At any place you go camping, it’s important to make sure you’re always courteous of fellow campers. Never park too close to another RVer, keep your noise level to a minimum after sundown, clean up after yourself and always put out campfires correctly.
2. Respect Wildlife
Boondocking takes place in the wilderness, but don’t disturb the wildlife! Never leave out food or trash that may attract animals and insects. Don’t try to pet or touch any animals. Always photograph wildlife from a safe distance.
3. Conserve Water
You won’t have any amenities outside of what’s in your RV when you’re boondocking. That makes water one of the limited resources while you’re out in nature. Since you can really only boondock until you run out of fresh water, learn how to conserve it as much as possible. You can save water by taking short showers, using wet wipes and catching dishwater in a tub to use it to flush the toilet.
4. Leave No Trace
It’s very important that you leave everything in the wilderness as you found it. That means not leaving behind any trash or food. Keep in mind that you’ll have to haul out any trash you make while boondocking because there’s no way to dispose of it properly in Mother Nature. It’s best to keep your trash to a minimum.
5. Be Prepared
Remember that anything can happen in the great outdoors. That includes accidents, injuries and other mishaps. Some essentials you should always keep in your RV include a first aid kit and emergency roadside tools.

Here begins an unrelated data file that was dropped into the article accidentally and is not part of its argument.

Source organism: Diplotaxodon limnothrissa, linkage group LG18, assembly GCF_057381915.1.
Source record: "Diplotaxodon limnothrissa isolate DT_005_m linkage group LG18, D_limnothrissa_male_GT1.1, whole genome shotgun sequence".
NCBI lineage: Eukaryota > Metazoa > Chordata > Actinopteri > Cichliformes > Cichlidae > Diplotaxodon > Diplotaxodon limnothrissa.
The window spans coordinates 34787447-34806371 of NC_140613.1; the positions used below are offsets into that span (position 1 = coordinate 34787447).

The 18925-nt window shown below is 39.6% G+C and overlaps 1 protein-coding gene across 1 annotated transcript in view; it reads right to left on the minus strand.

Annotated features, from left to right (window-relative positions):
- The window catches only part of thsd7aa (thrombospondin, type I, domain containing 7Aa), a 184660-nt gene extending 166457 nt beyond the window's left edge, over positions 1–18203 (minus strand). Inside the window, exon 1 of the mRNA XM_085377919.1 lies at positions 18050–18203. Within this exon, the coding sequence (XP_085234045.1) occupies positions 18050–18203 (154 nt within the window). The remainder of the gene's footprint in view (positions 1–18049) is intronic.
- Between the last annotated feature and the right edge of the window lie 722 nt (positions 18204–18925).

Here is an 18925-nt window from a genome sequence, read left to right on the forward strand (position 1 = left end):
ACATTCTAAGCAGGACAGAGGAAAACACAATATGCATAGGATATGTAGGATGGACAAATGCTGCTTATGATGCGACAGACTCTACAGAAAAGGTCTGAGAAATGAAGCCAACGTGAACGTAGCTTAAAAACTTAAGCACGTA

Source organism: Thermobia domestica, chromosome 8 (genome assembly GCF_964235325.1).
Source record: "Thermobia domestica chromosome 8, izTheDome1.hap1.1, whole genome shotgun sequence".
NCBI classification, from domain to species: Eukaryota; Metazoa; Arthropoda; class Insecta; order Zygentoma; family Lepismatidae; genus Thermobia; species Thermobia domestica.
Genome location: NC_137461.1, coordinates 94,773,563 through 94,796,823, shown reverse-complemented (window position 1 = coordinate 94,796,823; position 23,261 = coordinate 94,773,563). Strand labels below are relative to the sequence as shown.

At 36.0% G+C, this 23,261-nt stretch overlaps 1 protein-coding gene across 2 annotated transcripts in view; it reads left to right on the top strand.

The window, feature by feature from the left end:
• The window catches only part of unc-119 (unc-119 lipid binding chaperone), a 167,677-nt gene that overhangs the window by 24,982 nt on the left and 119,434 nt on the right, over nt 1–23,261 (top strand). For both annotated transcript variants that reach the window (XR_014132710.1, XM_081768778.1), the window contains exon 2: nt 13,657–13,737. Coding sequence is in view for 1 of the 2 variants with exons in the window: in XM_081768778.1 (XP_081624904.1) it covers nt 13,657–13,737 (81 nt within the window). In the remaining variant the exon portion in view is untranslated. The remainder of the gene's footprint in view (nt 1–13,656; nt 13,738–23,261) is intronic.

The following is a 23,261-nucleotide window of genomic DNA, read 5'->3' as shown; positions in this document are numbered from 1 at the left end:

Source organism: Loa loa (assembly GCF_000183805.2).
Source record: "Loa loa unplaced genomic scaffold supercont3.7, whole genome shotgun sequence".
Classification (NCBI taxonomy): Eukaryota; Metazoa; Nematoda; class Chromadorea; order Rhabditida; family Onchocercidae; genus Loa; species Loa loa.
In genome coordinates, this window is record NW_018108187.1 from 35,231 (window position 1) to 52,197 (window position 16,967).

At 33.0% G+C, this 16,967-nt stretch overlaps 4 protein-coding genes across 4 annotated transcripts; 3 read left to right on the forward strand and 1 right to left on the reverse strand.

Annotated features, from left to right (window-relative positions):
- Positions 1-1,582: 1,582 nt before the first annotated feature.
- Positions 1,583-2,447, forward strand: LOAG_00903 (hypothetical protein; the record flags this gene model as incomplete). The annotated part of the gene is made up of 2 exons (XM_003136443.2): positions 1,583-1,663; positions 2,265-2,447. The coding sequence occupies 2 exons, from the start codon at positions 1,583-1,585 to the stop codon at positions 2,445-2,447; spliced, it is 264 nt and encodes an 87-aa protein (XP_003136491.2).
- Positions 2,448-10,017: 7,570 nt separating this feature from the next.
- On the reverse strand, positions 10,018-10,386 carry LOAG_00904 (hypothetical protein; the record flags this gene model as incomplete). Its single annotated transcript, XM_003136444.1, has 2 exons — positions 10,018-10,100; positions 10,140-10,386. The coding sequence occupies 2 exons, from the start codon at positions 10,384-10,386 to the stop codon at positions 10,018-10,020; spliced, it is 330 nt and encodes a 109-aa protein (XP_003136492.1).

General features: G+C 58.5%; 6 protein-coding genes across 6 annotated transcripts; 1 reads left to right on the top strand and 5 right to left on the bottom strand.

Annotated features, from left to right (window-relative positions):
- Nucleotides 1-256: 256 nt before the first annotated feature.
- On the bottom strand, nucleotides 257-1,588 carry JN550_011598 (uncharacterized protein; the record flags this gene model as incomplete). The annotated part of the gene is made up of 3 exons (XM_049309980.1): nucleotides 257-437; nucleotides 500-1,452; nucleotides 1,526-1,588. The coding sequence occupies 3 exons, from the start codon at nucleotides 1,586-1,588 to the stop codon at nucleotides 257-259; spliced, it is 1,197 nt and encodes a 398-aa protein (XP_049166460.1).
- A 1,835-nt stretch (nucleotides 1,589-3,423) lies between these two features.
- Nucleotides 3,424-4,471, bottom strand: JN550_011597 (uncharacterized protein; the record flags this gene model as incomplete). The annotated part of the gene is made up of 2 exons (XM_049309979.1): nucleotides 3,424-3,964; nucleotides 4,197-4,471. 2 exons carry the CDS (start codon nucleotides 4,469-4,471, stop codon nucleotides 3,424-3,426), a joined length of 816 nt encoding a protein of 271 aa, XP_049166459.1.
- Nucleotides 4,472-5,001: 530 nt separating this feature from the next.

Another essential you’ll need before going boondocking is RV Insurance. Your standard Auto Insurance policy will not adequately cover your RV. Make sure you’re protected in case of an accident by speaking with an Insurance Specialist at (855) 919-4247. RV Insurance can be inexpensive while providing great coverage, but you may need some help from an agent to find the best rate. That’s what we’re here for, so give us a call today before going on your boondocking adventure.
The information in this article is obtained from various sources. This content is offered for educational purposes only and does not represent contractual agreements, nor is it intended to replace manuals or instructions provided by the manufacturer or the advice of a qualified professional. The definitions, terms, and coverage in a given policy may be different than those suggested here. No warranty or appropriateness for a specific purpose is expressed or implied.